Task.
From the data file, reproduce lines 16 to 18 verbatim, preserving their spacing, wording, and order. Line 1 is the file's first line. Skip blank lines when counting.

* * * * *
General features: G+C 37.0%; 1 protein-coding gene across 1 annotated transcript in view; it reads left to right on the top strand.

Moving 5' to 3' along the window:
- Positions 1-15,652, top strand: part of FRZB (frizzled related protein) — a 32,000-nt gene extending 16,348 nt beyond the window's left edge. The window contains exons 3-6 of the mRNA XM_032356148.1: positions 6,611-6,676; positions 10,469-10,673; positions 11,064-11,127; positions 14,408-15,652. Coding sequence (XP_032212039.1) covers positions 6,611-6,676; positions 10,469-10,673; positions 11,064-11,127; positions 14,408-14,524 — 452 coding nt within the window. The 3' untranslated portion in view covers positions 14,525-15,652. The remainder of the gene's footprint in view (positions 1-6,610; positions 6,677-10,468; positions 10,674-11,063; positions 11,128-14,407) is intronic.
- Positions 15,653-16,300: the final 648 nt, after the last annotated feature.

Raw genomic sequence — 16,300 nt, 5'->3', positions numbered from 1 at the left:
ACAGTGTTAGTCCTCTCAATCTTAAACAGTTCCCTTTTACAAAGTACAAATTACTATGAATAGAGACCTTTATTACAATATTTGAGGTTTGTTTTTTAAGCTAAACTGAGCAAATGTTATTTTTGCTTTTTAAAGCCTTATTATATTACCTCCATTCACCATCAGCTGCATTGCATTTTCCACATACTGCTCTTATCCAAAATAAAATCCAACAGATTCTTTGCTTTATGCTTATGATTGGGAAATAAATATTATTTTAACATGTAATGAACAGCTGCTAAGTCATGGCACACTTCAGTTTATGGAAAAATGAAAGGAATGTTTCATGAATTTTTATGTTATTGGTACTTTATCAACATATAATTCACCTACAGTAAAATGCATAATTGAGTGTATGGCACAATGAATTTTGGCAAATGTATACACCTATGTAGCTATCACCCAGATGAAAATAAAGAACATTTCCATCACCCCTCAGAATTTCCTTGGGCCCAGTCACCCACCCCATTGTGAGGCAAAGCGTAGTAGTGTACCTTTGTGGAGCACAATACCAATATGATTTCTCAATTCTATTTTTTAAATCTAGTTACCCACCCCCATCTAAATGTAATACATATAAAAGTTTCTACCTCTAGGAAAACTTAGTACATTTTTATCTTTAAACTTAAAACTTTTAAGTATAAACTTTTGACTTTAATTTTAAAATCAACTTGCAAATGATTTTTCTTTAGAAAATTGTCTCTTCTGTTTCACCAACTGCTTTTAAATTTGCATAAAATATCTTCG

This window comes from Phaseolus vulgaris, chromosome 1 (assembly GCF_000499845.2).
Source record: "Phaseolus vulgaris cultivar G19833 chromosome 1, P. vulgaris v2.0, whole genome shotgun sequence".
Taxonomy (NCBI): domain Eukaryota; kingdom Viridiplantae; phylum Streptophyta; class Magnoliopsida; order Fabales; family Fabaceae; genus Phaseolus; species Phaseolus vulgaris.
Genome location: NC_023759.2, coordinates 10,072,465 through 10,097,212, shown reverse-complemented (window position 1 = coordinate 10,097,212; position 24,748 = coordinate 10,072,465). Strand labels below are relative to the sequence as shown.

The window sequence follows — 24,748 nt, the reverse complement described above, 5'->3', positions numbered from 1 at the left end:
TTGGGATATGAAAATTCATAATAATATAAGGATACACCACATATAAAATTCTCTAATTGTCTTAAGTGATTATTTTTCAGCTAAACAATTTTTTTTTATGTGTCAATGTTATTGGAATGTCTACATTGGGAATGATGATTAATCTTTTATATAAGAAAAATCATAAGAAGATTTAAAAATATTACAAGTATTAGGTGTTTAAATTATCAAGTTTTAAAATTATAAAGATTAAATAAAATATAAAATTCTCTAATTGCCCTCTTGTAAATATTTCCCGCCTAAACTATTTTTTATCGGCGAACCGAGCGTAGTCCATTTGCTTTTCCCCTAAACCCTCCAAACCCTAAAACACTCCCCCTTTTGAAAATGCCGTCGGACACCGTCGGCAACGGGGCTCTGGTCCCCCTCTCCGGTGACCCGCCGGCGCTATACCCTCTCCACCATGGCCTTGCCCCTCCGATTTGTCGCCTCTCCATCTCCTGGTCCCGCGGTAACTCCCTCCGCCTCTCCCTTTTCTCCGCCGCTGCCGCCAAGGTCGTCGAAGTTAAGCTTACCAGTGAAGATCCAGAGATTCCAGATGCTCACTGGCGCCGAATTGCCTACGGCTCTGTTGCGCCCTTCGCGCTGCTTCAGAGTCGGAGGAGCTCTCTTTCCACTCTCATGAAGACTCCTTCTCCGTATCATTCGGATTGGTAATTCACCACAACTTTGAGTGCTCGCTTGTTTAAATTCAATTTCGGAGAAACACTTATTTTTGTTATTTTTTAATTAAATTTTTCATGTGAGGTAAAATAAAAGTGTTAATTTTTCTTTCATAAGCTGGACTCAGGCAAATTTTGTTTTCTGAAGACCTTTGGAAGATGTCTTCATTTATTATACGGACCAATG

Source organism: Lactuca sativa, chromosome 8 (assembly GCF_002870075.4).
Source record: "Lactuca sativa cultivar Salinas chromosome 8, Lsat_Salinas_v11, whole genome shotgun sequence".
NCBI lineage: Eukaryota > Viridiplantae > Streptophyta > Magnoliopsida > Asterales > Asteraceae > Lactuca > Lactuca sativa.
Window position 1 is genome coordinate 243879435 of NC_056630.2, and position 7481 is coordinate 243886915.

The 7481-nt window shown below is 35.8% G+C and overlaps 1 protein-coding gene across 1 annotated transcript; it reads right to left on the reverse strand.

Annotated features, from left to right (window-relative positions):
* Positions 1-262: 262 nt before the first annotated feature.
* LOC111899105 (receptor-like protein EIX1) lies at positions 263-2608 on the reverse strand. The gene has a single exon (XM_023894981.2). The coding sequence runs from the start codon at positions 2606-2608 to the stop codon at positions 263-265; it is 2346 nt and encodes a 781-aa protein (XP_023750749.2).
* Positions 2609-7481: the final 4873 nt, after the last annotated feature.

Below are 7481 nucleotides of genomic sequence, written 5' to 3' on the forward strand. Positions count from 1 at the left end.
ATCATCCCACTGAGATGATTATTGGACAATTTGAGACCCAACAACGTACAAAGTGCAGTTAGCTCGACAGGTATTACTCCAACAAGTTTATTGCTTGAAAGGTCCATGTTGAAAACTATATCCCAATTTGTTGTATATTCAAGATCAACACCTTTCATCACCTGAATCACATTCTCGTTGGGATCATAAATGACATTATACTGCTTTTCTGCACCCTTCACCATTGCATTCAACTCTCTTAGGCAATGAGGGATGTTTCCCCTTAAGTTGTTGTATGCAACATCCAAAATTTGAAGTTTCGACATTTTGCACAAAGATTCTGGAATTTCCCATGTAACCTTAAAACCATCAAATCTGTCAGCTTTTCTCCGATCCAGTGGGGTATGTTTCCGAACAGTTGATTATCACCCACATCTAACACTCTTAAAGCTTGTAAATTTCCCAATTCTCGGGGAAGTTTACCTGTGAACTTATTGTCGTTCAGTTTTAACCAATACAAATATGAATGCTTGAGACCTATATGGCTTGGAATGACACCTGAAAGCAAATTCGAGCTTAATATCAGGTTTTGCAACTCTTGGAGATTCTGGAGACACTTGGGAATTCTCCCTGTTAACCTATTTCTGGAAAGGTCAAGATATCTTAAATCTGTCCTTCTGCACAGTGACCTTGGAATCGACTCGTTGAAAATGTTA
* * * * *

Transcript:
Window position 1 is genome coordinate 243879435 of NC_056630.2, and position 7481 is coordinate 243886915.

The 7481-nt window shown below is 35.8% G+C and overlaps 1 protein-coding gene across 1 annotated transcript; it reads right to left on the reverse strand.

Annotated features, from left to right (window-relative positions):